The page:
The fortunes of Afghanistan's economy are inextricably bound up with political stability, security and the strengthening of state structures. A weak economy, in which poverty is widespread, is inimical to the stabilisation of the state. Economic growth alone can provide the jobs and food security that will underpin a transition away from a war economy. Development of exports and domestic industry are essential if the currentaccount deficit is to be...
  • Chapter Five: The ANSF and the insurgency

    The progress of a complex and non-linear military campaign is often difficult to assess while the war is still being fought. Only from 2010 did the ISAF operation receive the resources it needed to pursue a full counter-insurgency strategy of ‘clear, hold and build’. ISAF reached its peak strength of 131,000 by December 2010, by which time its main effort was concentrated on the Taliban's heartland in Helmand and Kandahar...
  • Chapter Six: The international and regional terror threat

    It was the threat from al-Qaeda that brought the United States and its allies to Afghanistan, and it is the need to ensure that the country cannot again become a haven for terrorism that is cited as the primary justification for the continuing counterinsurgency (COIN) campaign, with all its attendant costs and political unpopularity. The death of Osama bin Laden, in a March 2011 raid by US special forces in...
  • Chapter Seven: Pakistan

    Pakistan has strong and deep interests in Afghanistan, with which it shares a common religion, culture, tradition and history. Yet one point of commonality is also a source of friction: the border is contested and porous, and straddled by sizeable ethnic Pashtun and Baluch communities. Although the violence and instability in Afghanistan adversely impacts Pakistan's domestic politics and security, Pakistan's interventionist policies towards Afghanistan for the past 32 years have...
  • Chapter Eight: Iran

    As an immediate neighbour sharing a long border and deep historical, linguistic and societal ties, Afghanistan occupies a central place in the statecraft of the Islamic Republic of Iran. The security of Iran is, to an extent, directly dependent on the situation in Afghanistan. Indeed, as a chronically weak if not failed country prone to foreign interference by Iran's regional and global rivals, Afghanistan presents profound challenges to Iran's external...
  • Chapter Nine: The Central Asian states and Russia

    Afghanistan's northern neighbours – the five post-Soviet Central Asian states and Russia – receive scant attention in most regional analyses. Yet Afghanistan's northern neighbourhood is vital in assuring stability in the post-ISAF period. Three Central Asian states share a border with Afghanistan: Tajikistan, Uzbekistan and Turkmenistan. Kyrgyzstan is host to the Manas air base, the largest US and ISAF base in Central Asia; and Kazakhstan has sought to play a...
  • Chapter Ten: China

    Until relatively recently China's relations with Afghanistan have been extremely limited. As a consequence of negotiations between the United Kingdom and Imperial Russia in the late nineteenth century as part of the ‘Great Game’, China acquired a land border with Afghanistan in the form of the Wakhan corridor, a narrow strip of land on the northern edge of the Hindu Kush running between Tajikistan and Pakistan. But the border, located...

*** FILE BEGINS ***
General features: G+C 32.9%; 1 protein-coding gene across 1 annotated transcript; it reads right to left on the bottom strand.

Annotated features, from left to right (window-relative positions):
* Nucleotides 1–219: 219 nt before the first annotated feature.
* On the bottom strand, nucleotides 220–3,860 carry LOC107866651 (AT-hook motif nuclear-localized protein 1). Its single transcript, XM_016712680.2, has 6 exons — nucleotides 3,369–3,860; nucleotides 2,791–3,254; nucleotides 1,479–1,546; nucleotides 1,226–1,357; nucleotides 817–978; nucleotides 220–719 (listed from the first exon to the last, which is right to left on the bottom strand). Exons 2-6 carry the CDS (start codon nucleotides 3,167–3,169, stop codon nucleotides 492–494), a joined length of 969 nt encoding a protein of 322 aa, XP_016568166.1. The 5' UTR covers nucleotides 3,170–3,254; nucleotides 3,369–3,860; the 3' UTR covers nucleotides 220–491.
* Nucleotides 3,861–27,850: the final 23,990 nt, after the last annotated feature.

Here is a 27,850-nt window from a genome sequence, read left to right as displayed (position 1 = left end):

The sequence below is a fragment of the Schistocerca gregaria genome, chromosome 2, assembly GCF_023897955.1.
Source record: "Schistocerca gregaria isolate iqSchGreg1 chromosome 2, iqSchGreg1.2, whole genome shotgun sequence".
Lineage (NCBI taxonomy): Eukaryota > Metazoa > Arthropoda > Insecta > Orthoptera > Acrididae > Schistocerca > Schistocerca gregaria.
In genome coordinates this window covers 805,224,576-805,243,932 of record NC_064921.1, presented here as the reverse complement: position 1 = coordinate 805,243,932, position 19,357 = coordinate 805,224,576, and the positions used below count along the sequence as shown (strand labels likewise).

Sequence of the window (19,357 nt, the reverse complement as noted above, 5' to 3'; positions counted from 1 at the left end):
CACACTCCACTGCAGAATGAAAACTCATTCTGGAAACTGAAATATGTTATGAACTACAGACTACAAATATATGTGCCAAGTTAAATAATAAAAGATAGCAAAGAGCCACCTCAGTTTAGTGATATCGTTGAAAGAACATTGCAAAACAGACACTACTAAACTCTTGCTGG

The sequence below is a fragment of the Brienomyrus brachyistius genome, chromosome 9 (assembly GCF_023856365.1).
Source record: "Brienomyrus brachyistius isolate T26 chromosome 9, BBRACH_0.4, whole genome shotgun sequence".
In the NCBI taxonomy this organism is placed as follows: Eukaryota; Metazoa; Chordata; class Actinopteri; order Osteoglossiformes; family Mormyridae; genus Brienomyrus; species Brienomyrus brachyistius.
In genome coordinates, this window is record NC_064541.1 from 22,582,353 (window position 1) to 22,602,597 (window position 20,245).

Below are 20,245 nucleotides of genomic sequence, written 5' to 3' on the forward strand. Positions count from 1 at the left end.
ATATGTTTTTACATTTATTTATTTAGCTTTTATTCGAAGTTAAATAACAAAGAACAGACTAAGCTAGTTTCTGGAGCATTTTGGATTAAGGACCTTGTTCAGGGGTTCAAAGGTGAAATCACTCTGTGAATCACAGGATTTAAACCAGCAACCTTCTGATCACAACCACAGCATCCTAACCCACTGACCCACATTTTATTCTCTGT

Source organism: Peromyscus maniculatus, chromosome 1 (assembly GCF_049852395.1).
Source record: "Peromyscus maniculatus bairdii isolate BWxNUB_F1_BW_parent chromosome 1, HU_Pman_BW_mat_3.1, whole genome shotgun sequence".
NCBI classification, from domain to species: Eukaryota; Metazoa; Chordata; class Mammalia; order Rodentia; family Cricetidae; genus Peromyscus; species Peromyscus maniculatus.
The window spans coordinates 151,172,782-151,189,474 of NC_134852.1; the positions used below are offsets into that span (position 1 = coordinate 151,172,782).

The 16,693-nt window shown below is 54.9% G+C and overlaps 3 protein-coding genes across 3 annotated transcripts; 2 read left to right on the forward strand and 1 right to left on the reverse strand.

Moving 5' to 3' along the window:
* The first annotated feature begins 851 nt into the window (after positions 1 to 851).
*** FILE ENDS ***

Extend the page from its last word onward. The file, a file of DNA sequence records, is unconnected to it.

• Chapter Eleven: India

    India's ties with Afghanistan are civilisational and historical, including the spread of Buddhism in the 3rd century BCE and trade ties through the Silk Road. From the late nineteenth century until 1947, the Durand Line served as the border between Afghanistan and British India. However, Indian independence and the creation of a separate Pakistani state in August 1947 denied India geographical contiguity with Afghanistan, thereby curtailing its policy options. India...
  • Chapter Twelve: Saudi Arabia

    The Western interventions in Afghanistan and Iraq from 2001 and 2003 respectively profoundly changed the wider Middle East, as seen from Riyadh. Under Saddam Hussein, a wellresourced Iraq was a direct competitor to Saudi Arabia. The Iraq that emerged from the occupation was, in Saudi eyes, merely a pawn of the kingdom's greatest rival, Iran, which has grown more confident that it can challenge for ideological and geopolitical dominance in...
  • Conclusion

    The Soviet Union fought in Afghanistan for nearly ten years and then left behind a client government. That government managed to last for just over three years, only being toppled by the country's warlords once Moscow had cut off its access to external financial support. Years of chaos and brutality ensued. By the end of 2014, the US and its allies will have fought in Afghanistan for 13 years. Thereafter...

Nicholas Redman is Senior Fellow for Geopolitical Risk and Economic Security, IISS.

Toby Dodge is Consulting Senior Fellow for the Middle East, IISS, and a Reader in International Relations, London School of Economics and Political Science. He is the author of Inventing Iraq: The Failure of Nation Building and a History Denied (Columbia University Press) and Iraq's Future: The Aftermath of Regime Change (IISS).

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Adelphi Books

Afghanistan: to 2015 and Beyond